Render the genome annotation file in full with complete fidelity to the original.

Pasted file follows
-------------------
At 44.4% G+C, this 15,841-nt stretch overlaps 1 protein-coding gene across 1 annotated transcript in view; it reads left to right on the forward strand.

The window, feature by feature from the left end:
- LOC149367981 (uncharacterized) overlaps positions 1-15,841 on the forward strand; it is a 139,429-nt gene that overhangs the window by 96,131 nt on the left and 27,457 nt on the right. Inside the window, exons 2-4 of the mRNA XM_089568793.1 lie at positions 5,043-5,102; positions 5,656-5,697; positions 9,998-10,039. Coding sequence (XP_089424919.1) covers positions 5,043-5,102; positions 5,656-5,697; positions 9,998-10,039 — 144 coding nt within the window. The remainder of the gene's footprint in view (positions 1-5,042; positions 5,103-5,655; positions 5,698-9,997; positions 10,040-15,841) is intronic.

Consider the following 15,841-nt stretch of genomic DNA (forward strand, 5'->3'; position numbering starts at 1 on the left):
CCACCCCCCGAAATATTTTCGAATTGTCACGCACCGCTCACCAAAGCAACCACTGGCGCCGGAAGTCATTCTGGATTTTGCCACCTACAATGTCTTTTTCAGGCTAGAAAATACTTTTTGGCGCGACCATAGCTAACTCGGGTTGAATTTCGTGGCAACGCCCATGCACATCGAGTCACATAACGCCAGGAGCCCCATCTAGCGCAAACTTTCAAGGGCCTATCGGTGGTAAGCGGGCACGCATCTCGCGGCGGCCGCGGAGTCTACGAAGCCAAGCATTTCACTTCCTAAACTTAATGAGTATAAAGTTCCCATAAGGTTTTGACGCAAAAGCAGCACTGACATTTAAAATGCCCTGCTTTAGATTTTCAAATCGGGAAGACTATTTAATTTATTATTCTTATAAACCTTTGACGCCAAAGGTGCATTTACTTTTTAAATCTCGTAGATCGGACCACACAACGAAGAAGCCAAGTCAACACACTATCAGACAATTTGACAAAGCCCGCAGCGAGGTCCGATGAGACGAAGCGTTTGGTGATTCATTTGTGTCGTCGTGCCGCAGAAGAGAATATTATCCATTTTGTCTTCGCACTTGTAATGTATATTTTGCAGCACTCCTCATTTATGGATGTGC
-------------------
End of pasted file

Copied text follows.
At 44.4% G+C, this 15,841-nt stretch overlaps 1 protein-coding gene across 1 annotated transcript in view; it reads left to right on the forward strand.

The window, feature by feature from the left end:
- LOC149367981 (uncharacterized) overlaps positions 1-15,841 on the forward strand; it is a 139,429-nt gene that overhangs the window by 96,131 nt on the left and 27,457 nt on the right. Inside the window, exons 2-4 of the mRNA XM_089568793.1 lie at positions 5,043-5,102; positions 5,656-5,697; positions 9,998-10,039. Coding sequence (XP_089424919.1) covers positions 5,043-5,102; positions 5,656-5,697; positions 9,998-10,039 — 144 coding nt within the window. The remainder of the gene's footprint in view (positions 1-5,042; positions 5,103-5,655; positions 5,698-9,997; positions 10,040-15,841) is intronic.

Consider the following 15,841-nt stretch of genomic DNA (forward strand, 5'->3'; position numbering starts at 1 on the left):
CCACCCCCCGAAATATTTTCGAATTGTCACGCACCGCTCACCAAAGCAACCACTGGCGCCGGAAGTCATTCTGGATTTTGCCACCTACAATGTCTTTTTCAGGCTAGAAAATACTTTTTGGCGCGACCATAGCTAACTCGGGTTGAATTTCGTGGCAACGCCCATGCACATCGAGTCACATAACGCCAGGAGCCCCATCTAGCGCAAACTTTCAAGGGCCTATCGGTGGTAAGCGGGCACGCATCTCGCGGCGGCCGCGGAGTCTACGAAGCCAAGCATTTCACTTCCTAAACTTAATGAGTATAAAGTTCCCATAAGGTTTTGACGCAAAAGCAGCACTGACATTTAAAATGCCCTGCTTTAGATTTTCAAATCGGGAAGACTATTTAATTTATTATTCTTATAAACCTTTGACGCCAAAGGTGCATTTACTTTTTAAATCTCGTAGATCGGACCACACAACGAAGAAGCCAAGTCAACACACTATCAGACAATTTGACAAAGCCCGCAGCGAGGTCCGATGAGACGAAGCGTTTGGTGATTCATTTGTGTCGTCGTGCCGCAGAAGAGAATATTATCCATTTTGTCTTCGCACTTGTAATGTATATTTTGCAGCACTCCTCATTTATGGATGTGC